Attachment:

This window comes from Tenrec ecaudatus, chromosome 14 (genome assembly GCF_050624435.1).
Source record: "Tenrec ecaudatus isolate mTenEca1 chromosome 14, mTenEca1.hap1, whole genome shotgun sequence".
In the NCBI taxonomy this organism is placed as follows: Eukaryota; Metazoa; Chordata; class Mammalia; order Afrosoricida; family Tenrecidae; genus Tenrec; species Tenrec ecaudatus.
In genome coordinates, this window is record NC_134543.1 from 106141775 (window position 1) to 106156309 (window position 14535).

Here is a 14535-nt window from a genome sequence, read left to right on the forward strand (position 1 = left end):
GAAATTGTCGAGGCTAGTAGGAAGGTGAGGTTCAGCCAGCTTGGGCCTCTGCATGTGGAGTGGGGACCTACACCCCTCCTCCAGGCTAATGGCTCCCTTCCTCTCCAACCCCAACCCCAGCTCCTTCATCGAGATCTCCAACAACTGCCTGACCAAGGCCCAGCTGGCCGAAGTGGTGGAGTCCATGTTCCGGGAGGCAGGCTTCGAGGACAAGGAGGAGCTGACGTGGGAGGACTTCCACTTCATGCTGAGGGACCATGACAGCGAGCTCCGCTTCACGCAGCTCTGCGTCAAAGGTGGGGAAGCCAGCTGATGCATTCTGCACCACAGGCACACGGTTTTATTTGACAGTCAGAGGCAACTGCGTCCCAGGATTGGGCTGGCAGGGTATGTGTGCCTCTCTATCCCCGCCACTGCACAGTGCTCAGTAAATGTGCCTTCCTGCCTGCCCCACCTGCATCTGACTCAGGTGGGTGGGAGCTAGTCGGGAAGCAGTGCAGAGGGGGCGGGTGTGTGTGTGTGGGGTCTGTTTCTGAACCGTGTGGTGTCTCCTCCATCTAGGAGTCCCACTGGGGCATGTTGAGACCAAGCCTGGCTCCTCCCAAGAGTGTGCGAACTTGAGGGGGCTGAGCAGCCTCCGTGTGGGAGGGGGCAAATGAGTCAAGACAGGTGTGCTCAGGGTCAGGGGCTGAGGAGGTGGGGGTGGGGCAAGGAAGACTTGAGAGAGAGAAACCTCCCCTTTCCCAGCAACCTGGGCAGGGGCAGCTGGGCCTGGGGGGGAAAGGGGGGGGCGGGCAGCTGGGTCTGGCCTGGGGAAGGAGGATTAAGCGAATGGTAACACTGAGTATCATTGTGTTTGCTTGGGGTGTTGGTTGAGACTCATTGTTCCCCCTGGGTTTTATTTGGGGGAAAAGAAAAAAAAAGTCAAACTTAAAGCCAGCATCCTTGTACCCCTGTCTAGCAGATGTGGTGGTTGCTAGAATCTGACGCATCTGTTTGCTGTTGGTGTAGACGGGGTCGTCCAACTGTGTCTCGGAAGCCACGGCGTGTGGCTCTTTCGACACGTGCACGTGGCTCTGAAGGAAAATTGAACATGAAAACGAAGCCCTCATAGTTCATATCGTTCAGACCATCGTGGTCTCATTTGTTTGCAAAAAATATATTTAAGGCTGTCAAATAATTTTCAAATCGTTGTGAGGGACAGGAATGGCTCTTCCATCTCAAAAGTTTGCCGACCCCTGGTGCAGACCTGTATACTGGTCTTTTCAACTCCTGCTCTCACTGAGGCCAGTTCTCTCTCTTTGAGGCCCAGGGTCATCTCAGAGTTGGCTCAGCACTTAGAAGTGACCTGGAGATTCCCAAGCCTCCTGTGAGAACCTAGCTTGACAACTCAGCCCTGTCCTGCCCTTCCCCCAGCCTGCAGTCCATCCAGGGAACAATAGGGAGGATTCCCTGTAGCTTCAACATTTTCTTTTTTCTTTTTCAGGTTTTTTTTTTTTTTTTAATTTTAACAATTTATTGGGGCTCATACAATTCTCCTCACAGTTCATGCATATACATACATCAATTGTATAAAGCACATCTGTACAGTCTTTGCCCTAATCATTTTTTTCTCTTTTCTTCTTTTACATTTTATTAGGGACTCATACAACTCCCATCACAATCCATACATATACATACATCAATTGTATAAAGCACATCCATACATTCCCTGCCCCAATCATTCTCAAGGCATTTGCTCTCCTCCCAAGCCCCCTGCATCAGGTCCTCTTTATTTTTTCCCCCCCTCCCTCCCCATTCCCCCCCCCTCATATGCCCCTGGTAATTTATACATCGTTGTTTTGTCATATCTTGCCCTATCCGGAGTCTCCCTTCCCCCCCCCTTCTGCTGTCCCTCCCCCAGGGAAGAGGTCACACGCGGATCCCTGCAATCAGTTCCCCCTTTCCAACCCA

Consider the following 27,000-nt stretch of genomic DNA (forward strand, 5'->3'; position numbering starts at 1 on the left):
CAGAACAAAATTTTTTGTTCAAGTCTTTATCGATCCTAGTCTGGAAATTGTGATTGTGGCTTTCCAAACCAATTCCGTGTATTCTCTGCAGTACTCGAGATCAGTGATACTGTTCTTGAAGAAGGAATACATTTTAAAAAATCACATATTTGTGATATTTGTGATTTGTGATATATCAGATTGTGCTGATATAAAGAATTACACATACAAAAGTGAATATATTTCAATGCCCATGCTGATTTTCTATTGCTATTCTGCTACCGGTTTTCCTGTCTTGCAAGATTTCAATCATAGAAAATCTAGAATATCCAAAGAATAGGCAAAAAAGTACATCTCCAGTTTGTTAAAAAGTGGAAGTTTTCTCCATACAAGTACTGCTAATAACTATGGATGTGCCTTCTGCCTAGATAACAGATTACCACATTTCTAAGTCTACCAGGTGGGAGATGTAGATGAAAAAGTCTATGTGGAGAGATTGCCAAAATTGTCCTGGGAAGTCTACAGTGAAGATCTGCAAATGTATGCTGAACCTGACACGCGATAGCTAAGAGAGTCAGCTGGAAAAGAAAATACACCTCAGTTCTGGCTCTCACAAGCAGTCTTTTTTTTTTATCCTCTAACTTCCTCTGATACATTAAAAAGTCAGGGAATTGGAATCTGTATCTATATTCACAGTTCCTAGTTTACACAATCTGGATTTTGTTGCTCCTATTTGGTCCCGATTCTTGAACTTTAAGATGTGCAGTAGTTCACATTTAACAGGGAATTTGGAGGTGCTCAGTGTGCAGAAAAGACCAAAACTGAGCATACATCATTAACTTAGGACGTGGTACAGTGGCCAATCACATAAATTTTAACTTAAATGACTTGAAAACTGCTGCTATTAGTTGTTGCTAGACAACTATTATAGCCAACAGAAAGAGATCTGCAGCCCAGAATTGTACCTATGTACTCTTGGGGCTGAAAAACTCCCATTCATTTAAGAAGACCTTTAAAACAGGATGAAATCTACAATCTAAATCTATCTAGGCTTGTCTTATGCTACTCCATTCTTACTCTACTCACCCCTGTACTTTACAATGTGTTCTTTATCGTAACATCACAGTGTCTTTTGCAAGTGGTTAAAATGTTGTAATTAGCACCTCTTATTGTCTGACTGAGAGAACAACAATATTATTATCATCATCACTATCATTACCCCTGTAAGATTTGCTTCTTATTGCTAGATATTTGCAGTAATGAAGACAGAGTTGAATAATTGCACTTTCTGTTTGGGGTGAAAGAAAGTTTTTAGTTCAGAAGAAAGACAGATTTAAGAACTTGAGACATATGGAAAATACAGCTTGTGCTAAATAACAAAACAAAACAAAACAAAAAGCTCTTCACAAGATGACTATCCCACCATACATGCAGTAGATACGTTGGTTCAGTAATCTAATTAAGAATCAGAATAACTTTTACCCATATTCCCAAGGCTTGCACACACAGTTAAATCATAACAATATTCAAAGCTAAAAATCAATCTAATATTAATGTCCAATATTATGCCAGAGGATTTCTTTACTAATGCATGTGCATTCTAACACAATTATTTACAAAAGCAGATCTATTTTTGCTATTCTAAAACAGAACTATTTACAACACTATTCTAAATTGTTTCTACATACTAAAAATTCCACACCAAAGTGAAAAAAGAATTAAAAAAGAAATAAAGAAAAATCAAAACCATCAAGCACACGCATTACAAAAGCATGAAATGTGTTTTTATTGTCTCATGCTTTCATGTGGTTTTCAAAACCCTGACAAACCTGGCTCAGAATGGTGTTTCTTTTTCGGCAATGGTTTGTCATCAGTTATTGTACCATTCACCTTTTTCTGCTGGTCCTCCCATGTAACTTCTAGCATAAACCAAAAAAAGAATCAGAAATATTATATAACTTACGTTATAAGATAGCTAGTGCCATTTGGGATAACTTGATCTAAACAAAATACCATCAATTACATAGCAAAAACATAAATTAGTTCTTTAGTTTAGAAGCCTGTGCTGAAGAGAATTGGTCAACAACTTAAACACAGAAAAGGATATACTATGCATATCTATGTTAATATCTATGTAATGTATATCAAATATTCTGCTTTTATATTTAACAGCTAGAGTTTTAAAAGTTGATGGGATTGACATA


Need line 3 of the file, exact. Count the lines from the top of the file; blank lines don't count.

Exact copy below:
In the NCBI taxonomy this organism is placed as follows: Eukaryota; Metazoa; Chordata; class Mammalia; order Afrosoricida; family Tenrecidae; genus Tenrec; species Tenrec ecaudatus.